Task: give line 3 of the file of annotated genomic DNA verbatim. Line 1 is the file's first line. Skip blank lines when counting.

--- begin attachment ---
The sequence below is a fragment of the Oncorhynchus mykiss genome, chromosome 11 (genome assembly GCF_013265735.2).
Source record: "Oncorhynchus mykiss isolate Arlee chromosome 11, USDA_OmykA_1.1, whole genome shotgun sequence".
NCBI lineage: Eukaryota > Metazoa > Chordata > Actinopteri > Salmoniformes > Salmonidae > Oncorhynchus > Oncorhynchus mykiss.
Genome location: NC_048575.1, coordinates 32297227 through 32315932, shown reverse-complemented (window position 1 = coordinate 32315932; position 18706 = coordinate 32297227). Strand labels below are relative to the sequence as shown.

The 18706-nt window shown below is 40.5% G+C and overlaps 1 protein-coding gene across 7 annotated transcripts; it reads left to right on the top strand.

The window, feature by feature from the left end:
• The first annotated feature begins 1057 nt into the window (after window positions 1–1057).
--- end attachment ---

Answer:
NCBI lineage: Eukaryota > Metazoa > Chordata > Actinopteri > Salmoniformes > Salmonidae > Oncorhynchus > Oncorhynchus mykiss.